Effects of Hormone Therapy on Serum Lipid Levels in Postmenopausal Korean Women.

Lee JY, Hyun HS, Park HG, Seo JH, Lee EY, Lee JS, Lee DY, Choi DS, Yoon BK - J Menopausal Med (2015)

Change in high-density lipoprotein (HDL) cholesterol in whole hormone therapy group by the route of estrogen. After adjusting for body mass index and family history of cardiovascular disease, changing pattern of HDL was significantly different between the two groups (P = 0.028). TD: transdermal.
© Copyright Policy - open-access
Related In: Results  -  Collection

License
Show All Figures
getmorefigures.php?uid=PMC4561737&req=5

Figure 1: Change in high-density lipoprotein (HDL) cholesterol in whole hormone therapy group by the route of estrogen. After adjusting for body mass index and family history of cardiovascular disease, changing pattern of HDL was significantly different between the two groups (P = 0.028). TD: transdermal.
Mentions: Table 6 shows the comparison of serum cholesterol levels in whole hormone therapy group by the route of estrogen. A significant decrease was found in LDL and lipoprotein (a) levels and a significant increase was detected in triglyceride and HDL levels compared to the baseline levels in oral administration group. On the other hand, no significant change was observed in lipoprotein levels in transdermal administration group. After adjusting BMI and a family history of CVD, changing pattern of HDL was significantly different between two groups by administration route (Fig. 1).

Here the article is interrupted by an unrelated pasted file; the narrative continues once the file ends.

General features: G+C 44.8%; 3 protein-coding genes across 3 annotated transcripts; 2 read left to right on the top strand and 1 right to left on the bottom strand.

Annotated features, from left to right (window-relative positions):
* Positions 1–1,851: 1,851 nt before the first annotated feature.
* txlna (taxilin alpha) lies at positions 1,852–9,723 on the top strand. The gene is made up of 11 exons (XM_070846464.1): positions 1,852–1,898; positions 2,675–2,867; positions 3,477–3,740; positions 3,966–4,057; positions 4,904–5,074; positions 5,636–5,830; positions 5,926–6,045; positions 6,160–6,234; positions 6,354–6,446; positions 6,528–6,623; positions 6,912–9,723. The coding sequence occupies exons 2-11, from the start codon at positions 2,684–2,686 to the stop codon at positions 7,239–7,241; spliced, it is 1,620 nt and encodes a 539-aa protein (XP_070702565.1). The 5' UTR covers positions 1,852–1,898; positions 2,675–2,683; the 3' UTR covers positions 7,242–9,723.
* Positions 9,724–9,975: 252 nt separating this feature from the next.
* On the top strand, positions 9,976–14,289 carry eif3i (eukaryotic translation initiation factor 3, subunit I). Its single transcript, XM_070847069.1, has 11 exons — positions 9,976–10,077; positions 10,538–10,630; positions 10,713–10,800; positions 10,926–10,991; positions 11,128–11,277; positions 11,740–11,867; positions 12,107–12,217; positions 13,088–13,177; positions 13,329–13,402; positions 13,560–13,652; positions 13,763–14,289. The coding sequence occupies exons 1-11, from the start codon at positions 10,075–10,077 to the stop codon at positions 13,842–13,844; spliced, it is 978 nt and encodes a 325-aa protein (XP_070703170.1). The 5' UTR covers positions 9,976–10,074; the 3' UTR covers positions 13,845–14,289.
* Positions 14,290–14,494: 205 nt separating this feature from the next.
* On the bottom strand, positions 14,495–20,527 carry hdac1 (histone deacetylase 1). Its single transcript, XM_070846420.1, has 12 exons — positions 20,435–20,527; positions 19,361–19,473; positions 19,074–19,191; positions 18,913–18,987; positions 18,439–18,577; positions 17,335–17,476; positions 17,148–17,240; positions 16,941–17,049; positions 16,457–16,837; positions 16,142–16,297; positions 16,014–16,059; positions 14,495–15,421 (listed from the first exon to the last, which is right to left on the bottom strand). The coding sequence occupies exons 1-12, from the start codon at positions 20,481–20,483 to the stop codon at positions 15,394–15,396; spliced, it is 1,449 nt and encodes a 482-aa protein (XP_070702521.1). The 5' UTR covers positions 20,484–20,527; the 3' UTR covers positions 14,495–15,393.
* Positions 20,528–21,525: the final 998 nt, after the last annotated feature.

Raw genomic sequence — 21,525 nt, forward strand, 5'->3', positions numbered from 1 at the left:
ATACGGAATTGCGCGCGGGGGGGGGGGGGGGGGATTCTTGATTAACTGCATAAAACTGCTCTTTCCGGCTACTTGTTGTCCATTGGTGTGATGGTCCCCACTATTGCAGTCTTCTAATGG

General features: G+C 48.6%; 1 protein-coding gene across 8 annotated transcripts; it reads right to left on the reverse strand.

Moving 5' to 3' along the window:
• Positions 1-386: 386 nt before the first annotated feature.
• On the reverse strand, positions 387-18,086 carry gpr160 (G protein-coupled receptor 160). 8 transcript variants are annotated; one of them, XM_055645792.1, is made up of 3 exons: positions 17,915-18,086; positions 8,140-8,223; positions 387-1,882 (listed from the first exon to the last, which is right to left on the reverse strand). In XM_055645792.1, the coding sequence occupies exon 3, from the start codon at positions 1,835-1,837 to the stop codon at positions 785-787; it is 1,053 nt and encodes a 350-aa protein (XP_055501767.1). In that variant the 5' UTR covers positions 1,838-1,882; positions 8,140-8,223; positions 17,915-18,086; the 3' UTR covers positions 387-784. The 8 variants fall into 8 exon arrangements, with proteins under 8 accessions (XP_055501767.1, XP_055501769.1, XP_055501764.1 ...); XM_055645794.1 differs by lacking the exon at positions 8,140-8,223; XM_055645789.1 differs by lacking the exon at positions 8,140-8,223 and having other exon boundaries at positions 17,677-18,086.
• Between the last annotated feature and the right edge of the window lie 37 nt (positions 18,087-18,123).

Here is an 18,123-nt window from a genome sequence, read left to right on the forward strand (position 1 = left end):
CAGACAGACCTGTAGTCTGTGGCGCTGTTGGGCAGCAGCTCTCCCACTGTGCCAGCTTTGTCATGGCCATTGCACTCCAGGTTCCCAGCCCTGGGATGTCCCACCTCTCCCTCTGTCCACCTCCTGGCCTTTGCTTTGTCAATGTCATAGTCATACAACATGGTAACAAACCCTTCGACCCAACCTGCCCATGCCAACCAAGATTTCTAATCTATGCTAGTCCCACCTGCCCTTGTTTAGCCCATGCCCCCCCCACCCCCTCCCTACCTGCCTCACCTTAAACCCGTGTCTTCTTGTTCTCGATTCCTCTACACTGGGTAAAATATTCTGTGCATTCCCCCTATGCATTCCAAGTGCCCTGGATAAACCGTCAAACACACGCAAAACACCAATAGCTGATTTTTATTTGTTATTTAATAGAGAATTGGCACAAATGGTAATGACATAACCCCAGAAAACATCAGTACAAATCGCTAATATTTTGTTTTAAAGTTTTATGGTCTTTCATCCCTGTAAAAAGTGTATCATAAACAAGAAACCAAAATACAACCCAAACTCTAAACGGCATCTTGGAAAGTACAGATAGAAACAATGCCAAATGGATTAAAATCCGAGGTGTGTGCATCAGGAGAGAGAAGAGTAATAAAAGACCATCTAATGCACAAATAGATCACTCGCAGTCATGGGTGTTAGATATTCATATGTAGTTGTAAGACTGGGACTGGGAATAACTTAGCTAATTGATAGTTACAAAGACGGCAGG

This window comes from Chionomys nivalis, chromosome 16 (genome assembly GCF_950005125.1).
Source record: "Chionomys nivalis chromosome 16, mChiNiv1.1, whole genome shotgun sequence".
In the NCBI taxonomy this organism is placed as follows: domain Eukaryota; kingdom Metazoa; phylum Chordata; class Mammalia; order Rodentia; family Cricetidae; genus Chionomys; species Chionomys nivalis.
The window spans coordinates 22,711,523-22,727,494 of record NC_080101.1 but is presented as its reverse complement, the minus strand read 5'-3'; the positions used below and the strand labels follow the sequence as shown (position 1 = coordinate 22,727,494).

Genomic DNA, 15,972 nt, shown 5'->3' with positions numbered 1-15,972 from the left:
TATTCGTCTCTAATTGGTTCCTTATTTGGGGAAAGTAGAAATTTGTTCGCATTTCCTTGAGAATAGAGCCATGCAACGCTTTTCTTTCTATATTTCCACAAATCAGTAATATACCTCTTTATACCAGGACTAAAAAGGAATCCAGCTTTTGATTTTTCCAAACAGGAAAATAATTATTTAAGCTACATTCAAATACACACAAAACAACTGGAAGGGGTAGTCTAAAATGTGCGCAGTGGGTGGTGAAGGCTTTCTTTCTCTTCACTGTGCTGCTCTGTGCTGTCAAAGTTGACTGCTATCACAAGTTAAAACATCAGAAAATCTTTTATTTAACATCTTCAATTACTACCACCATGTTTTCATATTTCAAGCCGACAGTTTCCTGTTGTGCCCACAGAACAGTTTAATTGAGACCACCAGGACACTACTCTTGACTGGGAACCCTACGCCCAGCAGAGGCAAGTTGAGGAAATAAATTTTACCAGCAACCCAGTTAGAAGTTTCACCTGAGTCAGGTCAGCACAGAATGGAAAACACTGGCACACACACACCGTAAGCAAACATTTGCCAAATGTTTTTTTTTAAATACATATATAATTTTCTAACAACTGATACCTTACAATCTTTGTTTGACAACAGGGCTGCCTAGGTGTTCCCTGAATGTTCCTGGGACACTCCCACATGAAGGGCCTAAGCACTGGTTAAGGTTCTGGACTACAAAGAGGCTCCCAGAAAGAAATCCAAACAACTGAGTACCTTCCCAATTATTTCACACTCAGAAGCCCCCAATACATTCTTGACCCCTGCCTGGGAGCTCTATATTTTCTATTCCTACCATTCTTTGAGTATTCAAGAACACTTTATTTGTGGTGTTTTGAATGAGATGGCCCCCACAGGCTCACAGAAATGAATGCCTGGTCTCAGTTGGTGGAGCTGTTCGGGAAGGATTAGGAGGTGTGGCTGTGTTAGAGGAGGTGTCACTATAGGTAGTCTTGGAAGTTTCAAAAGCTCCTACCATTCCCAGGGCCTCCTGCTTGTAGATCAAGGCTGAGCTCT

Bottom Line: There was no significant change in lipoprotein levels compared to the baseline in transdermal group.There were also no differences with additional MP.The estrogen effects are not influenced by adding MP.

View Article: PubMed Central - PubMed

Affiliation: Department of Obstetrics and Gynecology, Samsung Medical Center, Sungkyunkwan University School of Medicine, Seoul, Korea.

ABSTRACT

Objectives: This study was conducted to examine the effects of hormone therapy on serum lipid levels in postmenopausal Korean women.

Methods: This retrospective cohort study included 154 healthy postmenopausal Korean women. Seventy-nine women took oral estrogen (conjugated equine estrogen 0.625 mg/day or equivalent), and 75 applied estrogen transdermally using 0.1% 17β-estradiol gel. Micronized progesterone (MP) was added to 40 women of oral group and 49 women in transdermal group. Serum levels of triglyceride, low-density lipoprotein cholesterol (LDL-C), high-density lipoprotein cholesterol (HDL-C), and lipoprotein (a) were measured before, 3 and 6 month after hormone therapy.

Results: At baseline, mean body mass index (BMI) were lower (22.76 vs. 23.74 kg/m(2)) and proportion of family history of cardiovascular disease (CVD) (61 vs. 39%) were higher in oral group. In oral group, LDL-C and lipoprotein(a) levels decreased, and triglyceride and HDL-C levels increased significantly after 3 and 6 months. There was no significant change in lipoprotein levels compared to the baseline in transdermal group. There were also no differences with additional MP. Changing pattern of HDL-C during 6 months was significantly different by the route of estrogen administration.

Conclusion: Oral estrogen therapy might be more beneficial than transdermal estrogen in terms of lipid in postmenopausal Korean women. The estrogen effects are not influenced by adding MP.

No MeSH data available.


Related in: MedlinePlus